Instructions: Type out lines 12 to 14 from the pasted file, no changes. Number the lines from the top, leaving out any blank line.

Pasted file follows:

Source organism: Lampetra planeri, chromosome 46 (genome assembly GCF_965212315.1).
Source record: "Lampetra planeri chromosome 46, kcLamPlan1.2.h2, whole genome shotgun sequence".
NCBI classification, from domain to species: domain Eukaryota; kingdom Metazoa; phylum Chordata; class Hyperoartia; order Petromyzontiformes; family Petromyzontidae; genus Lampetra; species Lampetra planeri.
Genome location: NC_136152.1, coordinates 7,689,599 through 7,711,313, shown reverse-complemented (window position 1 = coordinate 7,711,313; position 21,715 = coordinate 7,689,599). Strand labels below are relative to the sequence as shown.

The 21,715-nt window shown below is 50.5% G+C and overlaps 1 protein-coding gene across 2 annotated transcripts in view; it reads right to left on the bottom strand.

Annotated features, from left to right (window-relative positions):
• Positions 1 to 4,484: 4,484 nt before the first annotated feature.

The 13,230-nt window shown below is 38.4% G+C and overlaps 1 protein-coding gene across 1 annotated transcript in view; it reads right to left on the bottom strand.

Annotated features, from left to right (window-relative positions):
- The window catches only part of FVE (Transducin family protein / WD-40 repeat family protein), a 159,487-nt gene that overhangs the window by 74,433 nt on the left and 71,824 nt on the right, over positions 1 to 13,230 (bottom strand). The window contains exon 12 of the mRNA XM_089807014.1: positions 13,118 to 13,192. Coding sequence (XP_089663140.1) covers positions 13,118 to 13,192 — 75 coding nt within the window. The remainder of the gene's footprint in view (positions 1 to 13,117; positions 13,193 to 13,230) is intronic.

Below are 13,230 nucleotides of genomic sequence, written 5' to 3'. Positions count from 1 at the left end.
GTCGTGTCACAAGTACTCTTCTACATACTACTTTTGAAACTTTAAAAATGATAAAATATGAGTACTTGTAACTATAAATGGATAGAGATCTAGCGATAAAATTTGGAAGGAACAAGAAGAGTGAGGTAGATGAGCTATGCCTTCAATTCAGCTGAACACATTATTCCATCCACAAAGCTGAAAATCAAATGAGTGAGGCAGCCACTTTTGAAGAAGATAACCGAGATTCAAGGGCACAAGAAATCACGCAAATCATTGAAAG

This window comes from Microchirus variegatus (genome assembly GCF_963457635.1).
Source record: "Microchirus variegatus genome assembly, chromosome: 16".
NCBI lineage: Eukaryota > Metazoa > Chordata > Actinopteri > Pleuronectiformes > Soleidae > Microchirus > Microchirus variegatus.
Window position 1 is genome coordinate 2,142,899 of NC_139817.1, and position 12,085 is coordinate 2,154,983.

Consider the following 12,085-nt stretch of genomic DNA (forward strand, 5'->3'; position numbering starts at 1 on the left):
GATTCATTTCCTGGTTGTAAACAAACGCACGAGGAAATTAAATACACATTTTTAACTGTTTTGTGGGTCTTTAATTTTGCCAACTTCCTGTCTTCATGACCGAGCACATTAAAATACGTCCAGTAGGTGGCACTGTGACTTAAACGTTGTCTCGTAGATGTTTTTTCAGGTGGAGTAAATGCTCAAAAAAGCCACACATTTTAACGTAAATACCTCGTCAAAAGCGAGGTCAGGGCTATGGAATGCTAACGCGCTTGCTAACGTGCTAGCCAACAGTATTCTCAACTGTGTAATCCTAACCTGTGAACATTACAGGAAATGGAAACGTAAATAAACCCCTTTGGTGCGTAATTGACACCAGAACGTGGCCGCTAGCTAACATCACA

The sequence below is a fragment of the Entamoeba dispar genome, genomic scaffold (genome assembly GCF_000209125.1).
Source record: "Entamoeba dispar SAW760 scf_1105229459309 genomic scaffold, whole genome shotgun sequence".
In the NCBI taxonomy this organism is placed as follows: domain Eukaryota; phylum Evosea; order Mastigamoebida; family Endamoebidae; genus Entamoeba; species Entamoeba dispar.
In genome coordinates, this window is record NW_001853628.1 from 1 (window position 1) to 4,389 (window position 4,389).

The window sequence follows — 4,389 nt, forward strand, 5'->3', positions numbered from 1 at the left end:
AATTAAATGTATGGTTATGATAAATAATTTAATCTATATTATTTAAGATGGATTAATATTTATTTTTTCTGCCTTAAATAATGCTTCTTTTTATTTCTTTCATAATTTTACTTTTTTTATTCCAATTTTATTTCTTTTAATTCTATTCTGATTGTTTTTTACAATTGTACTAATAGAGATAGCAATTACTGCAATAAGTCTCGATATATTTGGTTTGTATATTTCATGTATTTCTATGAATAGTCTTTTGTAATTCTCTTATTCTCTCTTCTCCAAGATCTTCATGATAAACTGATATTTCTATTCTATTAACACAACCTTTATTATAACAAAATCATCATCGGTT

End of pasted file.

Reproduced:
GTCGTGTCACAAGTACTCTTCTACATACTACTTTTGAAACTTTAAAAATGATAAAATATGAGTACTTGTAACTATAAATGGATAGAGATCTAGCGATAAAATTTGGAAGGAACAAGAAGAGTGAGGTAGATGAGCTATGCCTTCAATTCAGCTGAACACATTATTCCATCCACAAAGCTGAAAATCAAATGAGTGAGGCAGCCACTTTTGAAGAAGATAACCGAGATTCAAGGGCACAAGAAATCACGCAAATCATTGAAAG

This window comes from Microchirus variegatus (genome assembly GCF_963457635.1).
Source record: "Microchirus variegatus genome assembly, chromosome: 16".